Whose job has really mattered over the past 14 months? Not that it’s a competition, but it’s become apparent during this pandemic which roles are crucial to the functioning of our society. Doctors, teachers, medical researchers, scientists, cashiers in grocery stores, many essential workers have not been able to simply “work from home” in their pyjamas like the rest of us.
Nurses are at the forefront of these essential services, as hospitals have been pushed to capacity with those suffering from COVID-19. It’s no wonder that the World Health Organization declared 2020 to be the “Year of the Nurse and Midwife”, which also coincided with what would have been the 200th birthday of Florence Nightingale (1820–1910).
Here’s why nurses deserve our thanks this International Nurse’s Day and beyond:
- They “hold hope” and communicate
Often a patient’s doctor has very little time to spend with the individual, and the nurse then steps in as the provider of information and communicator with the person’s loved ones. Their role is crucial in terms of providing emotional support as well as physical, as we all know how our mental and physical health are linked. This presence at a person’s bedside is invaluable, especially when visits from family members are restricted due to the pandemic.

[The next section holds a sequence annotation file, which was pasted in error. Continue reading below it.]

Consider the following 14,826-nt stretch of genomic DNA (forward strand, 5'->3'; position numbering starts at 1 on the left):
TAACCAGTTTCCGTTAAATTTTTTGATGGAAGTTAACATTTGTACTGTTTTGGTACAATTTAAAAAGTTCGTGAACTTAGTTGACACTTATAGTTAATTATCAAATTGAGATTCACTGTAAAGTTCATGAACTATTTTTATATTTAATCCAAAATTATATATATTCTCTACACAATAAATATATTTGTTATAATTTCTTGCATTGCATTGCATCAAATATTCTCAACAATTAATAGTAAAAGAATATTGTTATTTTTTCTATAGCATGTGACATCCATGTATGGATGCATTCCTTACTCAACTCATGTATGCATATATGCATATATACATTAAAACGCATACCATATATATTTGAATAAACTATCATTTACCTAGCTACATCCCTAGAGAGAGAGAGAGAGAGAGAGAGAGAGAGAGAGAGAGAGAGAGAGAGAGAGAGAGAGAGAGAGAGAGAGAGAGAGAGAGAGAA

When situations like this happen in the world, human beings can show a remarkable ability to adapt and innovate, and this is especially true in a healthcare scenario. Nurses are literally and figuratively at the forefront of this innovation, whether it’s redesigning the “model of care”, or changing the entire way they communicate with their fellow healthcare workers. Another medical innovation is the recent “hospital at home” service that Fedhealth launched, bringing the essential elements of in-patient care to a patient’s home, including providing nursing and the real-time monitoring of a person’s condition.
It’s not just about caring for the ill in hospital, nurses also play a significant role when it comes to educating people on how to prevent the spread of the virus. Whether it’s visiting schools and communities, training other healthcare patients with what they’ve learned or sharing their knowledge online, nurses play a key role in advancing our awareness of the virus.
- They’re putting their own lives at risk
There aren’t many jobs that are more selfless than a nurse. The International Council of Nurses announced in October 2020 that 1 500 nurses across 44 countries had passed away from the virus, estimating that the real global figure is probably closer to 20 000. Would you go into work each day, knowing that despite all the protective equipment and gear, you could contract COVID-19 yourself? Nurses do, and for this we owe them everything.
Nurses have suffered immensely during this pandemic, in terms of their mental and physical health, as they work together to care for us all. Their jobs are integral to our survival and it’s clear that we owe them all our thanks and support.
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